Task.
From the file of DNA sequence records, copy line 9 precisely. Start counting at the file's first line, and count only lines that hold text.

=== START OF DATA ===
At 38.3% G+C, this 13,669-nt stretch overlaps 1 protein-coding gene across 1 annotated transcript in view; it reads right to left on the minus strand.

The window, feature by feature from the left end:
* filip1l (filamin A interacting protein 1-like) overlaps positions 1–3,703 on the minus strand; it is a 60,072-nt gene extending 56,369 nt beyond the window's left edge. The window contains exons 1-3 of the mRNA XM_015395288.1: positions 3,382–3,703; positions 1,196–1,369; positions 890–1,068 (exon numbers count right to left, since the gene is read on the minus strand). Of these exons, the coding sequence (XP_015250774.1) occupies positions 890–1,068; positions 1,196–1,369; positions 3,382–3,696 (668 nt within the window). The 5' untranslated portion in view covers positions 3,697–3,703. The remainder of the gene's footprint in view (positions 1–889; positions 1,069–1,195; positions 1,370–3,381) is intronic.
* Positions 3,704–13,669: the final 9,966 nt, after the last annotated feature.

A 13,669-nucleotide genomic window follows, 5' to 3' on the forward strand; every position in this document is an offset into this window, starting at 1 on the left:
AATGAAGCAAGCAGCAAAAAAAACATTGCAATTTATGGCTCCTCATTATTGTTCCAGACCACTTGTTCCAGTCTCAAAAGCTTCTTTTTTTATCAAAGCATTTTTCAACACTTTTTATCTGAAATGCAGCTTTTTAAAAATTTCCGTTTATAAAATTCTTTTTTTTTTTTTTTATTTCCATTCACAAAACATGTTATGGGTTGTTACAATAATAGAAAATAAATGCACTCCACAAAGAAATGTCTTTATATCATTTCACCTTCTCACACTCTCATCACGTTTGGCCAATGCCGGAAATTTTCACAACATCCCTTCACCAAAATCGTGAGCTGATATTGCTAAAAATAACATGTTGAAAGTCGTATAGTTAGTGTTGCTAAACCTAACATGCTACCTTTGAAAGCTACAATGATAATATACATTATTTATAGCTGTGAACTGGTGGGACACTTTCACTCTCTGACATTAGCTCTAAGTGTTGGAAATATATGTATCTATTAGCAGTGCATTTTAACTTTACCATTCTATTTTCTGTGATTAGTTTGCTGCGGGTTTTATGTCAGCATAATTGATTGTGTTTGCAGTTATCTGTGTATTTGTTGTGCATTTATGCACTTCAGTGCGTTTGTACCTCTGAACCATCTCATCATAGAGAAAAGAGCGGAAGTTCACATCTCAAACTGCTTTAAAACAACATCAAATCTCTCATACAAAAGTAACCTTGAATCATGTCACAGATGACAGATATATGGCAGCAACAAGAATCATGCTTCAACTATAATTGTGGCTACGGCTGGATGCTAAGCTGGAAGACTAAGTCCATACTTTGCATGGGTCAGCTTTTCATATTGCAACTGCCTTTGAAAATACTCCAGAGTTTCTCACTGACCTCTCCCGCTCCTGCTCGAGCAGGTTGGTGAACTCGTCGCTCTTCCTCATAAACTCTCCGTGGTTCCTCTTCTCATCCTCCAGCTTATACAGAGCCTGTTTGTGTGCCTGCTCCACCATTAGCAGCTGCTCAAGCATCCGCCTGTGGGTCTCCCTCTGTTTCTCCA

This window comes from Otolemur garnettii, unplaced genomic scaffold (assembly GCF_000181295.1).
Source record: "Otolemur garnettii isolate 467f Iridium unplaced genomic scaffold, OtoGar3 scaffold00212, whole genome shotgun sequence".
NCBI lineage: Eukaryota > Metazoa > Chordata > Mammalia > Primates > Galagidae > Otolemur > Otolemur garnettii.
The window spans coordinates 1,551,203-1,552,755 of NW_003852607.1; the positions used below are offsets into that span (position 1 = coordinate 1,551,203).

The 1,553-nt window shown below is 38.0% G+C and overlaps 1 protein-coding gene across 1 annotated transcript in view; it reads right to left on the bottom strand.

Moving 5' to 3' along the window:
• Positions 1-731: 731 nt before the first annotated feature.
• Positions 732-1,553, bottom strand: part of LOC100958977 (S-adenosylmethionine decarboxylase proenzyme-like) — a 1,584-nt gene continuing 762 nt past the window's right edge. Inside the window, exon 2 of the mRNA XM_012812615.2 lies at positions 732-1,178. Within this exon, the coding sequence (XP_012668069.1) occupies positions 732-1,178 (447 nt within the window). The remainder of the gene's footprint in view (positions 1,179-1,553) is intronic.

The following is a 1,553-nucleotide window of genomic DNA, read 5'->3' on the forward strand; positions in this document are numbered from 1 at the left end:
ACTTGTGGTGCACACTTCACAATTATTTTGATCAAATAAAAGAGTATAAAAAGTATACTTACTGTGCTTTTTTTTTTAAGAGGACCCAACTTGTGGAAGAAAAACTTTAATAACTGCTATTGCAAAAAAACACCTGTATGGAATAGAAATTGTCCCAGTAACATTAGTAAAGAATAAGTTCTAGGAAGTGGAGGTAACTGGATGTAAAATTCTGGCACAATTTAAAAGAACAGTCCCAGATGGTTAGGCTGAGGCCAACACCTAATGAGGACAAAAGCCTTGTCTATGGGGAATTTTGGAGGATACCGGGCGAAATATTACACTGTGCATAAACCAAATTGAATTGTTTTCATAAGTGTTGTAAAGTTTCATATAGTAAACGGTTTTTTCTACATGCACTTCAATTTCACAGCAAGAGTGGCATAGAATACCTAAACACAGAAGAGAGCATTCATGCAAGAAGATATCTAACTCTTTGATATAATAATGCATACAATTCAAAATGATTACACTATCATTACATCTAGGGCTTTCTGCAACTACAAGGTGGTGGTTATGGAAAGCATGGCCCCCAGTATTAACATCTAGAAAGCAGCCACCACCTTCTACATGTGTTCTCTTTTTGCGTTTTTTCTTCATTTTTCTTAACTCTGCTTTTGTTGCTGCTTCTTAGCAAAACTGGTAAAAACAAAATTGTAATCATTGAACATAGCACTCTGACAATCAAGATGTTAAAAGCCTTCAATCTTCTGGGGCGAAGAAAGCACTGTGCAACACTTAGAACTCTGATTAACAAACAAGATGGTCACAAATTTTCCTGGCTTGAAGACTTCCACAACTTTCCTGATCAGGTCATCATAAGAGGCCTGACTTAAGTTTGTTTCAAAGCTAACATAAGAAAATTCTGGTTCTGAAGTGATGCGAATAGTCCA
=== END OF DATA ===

NCBI lineage: Eukaryota > Metazoa > Chordata > Mammalia > Primates > Galagidae > Otolemur > Otolemur garnettii.